"If you're an adult with newly diagnosed non-small cell lung cancer that's spread and tests positive for PDL1 without an abnormal EGFR your first option could be …" announces a TV ad for a pair of targeted cancer drugs, flying by so fast that I doubt many patients can grasp anything.
According to the FDA, the wording of the ads comes from a "research team of social psychologists." Science journalists might better communicate drug mechanisms to consumers.
Another way to fathom the info in cancer drug ads is to go back to high school biology and consider the cell cycle – the molecular choreography that tells a cell whether, when, and how often to divide. The cycle has offshoots, called checkpoints, which enable a cell to die by apoptosis (aka programmed cell death) or pause for a time-out. Many targeted cancer drugs interrogate cell cycle enzymes and proteins that oversee checkpoints, stopping runaway cell division.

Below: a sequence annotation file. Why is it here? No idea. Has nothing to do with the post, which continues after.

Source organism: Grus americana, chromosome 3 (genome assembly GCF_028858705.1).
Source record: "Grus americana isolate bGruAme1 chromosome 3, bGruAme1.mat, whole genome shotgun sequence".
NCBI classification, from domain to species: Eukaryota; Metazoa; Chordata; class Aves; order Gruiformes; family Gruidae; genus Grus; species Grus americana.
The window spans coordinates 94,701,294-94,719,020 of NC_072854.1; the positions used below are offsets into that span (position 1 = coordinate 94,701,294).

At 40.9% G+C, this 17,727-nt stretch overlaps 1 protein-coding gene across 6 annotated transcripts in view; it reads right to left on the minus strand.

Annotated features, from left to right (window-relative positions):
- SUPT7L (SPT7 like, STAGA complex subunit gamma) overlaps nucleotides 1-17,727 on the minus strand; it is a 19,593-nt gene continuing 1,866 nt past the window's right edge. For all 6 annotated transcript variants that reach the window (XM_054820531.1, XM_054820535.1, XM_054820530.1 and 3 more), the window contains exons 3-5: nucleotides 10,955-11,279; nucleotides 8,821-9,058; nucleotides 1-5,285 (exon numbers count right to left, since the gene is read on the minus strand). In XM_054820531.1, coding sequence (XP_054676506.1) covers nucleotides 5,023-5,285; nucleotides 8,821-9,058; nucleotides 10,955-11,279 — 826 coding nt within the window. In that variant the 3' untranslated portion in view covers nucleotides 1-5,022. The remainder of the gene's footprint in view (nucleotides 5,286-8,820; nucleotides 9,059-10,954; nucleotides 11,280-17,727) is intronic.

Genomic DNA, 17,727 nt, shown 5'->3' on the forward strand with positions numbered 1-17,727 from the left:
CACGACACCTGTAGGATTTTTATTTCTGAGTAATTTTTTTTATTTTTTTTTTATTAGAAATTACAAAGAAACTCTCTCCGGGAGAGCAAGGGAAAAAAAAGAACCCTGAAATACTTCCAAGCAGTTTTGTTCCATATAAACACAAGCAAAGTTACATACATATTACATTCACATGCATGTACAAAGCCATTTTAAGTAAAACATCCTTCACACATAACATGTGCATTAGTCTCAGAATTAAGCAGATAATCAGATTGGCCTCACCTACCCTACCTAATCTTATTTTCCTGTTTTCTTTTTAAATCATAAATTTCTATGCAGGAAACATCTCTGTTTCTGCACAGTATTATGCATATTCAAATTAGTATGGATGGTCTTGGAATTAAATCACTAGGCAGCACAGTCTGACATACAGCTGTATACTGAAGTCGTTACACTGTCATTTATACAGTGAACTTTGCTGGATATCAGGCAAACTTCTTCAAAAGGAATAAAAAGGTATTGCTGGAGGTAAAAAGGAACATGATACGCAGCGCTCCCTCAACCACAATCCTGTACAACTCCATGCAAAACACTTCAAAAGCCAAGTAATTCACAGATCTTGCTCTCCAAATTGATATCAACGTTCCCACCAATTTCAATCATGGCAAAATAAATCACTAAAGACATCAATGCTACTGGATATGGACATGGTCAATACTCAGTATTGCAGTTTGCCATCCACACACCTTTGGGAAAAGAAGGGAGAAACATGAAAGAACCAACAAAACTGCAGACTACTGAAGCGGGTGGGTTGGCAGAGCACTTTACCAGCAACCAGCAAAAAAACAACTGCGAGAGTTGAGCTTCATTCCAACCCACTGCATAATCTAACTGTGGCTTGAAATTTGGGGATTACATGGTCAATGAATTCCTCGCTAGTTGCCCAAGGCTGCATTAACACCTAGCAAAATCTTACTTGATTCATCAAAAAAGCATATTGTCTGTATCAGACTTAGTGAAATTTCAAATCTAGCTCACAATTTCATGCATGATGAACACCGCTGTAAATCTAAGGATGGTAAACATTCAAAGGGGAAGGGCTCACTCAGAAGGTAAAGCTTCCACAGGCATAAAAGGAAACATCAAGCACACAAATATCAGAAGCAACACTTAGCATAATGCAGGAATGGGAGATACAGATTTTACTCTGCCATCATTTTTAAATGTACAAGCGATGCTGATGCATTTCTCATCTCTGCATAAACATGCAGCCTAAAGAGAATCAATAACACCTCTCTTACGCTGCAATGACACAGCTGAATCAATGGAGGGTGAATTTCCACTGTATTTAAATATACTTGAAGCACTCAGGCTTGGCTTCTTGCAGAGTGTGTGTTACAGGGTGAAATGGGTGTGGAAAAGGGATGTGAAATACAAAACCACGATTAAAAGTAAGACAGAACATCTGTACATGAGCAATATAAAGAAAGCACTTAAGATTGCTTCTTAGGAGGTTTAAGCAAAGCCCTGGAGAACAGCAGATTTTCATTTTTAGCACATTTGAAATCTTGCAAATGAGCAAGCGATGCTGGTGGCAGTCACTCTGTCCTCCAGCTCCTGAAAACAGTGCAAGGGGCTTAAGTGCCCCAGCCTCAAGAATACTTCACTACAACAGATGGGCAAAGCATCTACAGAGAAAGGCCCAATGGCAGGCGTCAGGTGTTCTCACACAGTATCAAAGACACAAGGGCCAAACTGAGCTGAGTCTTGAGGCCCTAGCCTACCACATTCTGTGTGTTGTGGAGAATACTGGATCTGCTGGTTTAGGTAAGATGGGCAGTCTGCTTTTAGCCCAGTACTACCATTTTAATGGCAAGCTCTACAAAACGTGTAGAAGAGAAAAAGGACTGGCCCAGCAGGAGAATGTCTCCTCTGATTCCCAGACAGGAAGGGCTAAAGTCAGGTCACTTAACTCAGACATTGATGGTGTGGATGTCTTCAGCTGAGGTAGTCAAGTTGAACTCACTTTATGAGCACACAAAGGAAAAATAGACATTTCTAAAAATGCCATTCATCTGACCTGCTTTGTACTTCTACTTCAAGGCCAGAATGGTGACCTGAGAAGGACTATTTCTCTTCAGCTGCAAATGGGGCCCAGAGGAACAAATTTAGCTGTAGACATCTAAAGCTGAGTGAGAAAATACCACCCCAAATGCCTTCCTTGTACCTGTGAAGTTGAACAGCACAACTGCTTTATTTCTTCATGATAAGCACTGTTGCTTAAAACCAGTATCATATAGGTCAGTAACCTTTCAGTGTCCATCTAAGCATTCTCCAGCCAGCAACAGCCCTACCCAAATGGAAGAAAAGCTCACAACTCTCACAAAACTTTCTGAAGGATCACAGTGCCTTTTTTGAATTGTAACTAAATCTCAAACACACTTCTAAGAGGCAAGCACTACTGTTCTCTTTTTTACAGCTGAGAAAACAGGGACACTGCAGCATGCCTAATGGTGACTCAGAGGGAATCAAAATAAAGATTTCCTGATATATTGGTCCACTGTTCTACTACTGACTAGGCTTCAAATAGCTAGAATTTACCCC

To continue reading, go to DNA Science, where this post first appeared.